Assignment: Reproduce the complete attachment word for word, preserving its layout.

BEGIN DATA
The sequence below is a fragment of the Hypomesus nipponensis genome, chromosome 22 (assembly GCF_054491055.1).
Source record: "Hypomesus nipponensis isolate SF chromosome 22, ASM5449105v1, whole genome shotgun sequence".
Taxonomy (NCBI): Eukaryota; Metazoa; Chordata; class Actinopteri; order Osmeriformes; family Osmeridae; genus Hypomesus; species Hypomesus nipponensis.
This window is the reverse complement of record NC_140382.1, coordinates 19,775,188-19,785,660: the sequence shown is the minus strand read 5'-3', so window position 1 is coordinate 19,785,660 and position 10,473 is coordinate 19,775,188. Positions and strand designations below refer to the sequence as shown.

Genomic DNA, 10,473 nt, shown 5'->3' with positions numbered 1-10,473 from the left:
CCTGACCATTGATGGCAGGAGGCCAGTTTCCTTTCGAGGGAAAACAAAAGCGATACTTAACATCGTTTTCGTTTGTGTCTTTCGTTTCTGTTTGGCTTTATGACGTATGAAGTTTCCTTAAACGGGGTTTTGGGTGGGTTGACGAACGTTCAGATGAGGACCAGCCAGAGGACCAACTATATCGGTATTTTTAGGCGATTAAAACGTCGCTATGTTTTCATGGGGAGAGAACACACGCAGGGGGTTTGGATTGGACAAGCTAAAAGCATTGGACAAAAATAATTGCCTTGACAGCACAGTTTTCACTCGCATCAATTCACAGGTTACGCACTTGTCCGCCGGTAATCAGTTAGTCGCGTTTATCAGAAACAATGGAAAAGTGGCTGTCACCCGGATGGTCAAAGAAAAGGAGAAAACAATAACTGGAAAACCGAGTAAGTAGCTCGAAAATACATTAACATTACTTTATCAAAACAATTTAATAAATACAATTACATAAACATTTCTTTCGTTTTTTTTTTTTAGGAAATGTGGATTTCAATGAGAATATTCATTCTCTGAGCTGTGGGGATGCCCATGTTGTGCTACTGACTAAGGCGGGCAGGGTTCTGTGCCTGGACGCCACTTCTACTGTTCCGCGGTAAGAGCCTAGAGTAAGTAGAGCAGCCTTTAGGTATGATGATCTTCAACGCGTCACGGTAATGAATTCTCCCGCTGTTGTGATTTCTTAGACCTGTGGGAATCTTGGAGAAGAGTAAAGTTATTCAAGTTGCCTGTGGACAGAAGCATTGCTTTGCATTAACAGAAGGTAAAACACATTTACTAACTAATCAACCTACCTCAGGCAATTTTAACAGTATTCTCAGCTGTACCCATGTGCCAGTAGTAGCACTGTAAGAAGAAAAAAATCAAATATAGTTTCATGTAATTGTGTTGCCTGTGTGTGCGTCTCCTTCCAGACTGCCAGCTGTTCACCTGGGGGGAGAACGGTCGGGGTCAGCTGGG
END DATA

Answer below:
The sequence below is a fragment of the Hypomesus nipponensis genome, chromosome 22 (assembly GCF_054491055.1).
Source record: "Hypomesus nipponensis isolate SF chromosome 22, ASM5449105v1, whole genome shotgun sequence".
Taxonomy (NCBI): Eukaryota; Metazoa; Chordata; class Actinopteri; order Osmeriformes; family Osmeridae; genus Hypomesus; species Hypomesus nipponensis.
This window is the reverse complement of record NC_140382.1, coordinates 19,775,188-19,785,660: the sequence shown is the minus strand read 5'-3', so window position 1 is coordinate 19,785,660 and position 10,473 is coordinate 19,775,188. Positions and strand designations below refer to the sequence as shown.

Genomic DNA, 10,473 nt, shown 5'->3' with positions numbered 1-10,473 from the left:
CCTGACCATTGATGGCAGGAGGCCAGTTTCCTTTCGAGGGAAAACAAAAGCGATACTTAACATCGTTTTCGTTTGTGTCTTTCGTTTCTGTTTGGCTTTATGACGTATGAAGTTTCCTTAAACGGGGTTTTGGGTGGGTTGACGAACGTTCAGATGAGGACCAGCCAGAGGACCAACTATATCGGTATTTTTAGGCGATTAAAACGTCGCTATGTTTTCATGGGGAGAGAACACACGCAGGGGGTTTGGATTGGACAAGCTAAAAGCATTGGACAAAAATAATTGCCTTGACAGCACAGTTTTCACTCGCATCAATTCACAGGTTACGCACTTGTCCGCCGGTAATCAGTTAGTCGCGTTTATCAGAAACAATGGAAAAGTGGCTGTCACCCGGATGGTCAAAGAAAAGGAGAAAACAATAACTGGAAAACCGAGTAAGTAGCTCGAAAATACATTAACATTACTTTATCAAAACAATTTAATAAATACAATTACATAAACATTTCTTTCGTTTTTTTTTTTTAGGAAATGTGGATTTCAATGAGAATATTCATTCTCTGAGCTGTGGGGATGCCCATGTTGTGCTACTGACTAAGGCGGGCAGGGTTCTGTGCCTGGACGCCACTTCTACTGTTCCGCGGTAAGAGCCTAGAGTAAGTAGAGCAGCCTTTAGGTATGATGATCTTCAACGCGTCACGGTAATGAATTCTCCCGCTGTTGTGATTTCTTAGACCTGTGGGAATCTTGGAGAAGAGTAAAGTTATTCAAGTTGCCTGTGGACAGAAGCATTGCTTTGCATTAACAGAAGGTAAAACACATTTACTAACTAATCAACCTACCTCAGGCAATTTTAACAGTATTCTCAGCTGTACCCATGTGCCAGTAGTAGCACTGTAAGAAGAAAAAAATCAAATATAGTTTCATGTAATTGTGTTGCCTGTGTGTGCGTCTCCTTCCAGACTGCCAGCTGTTCACCTGGGGGGAGAACGGTCGGGGTCAGCTGGG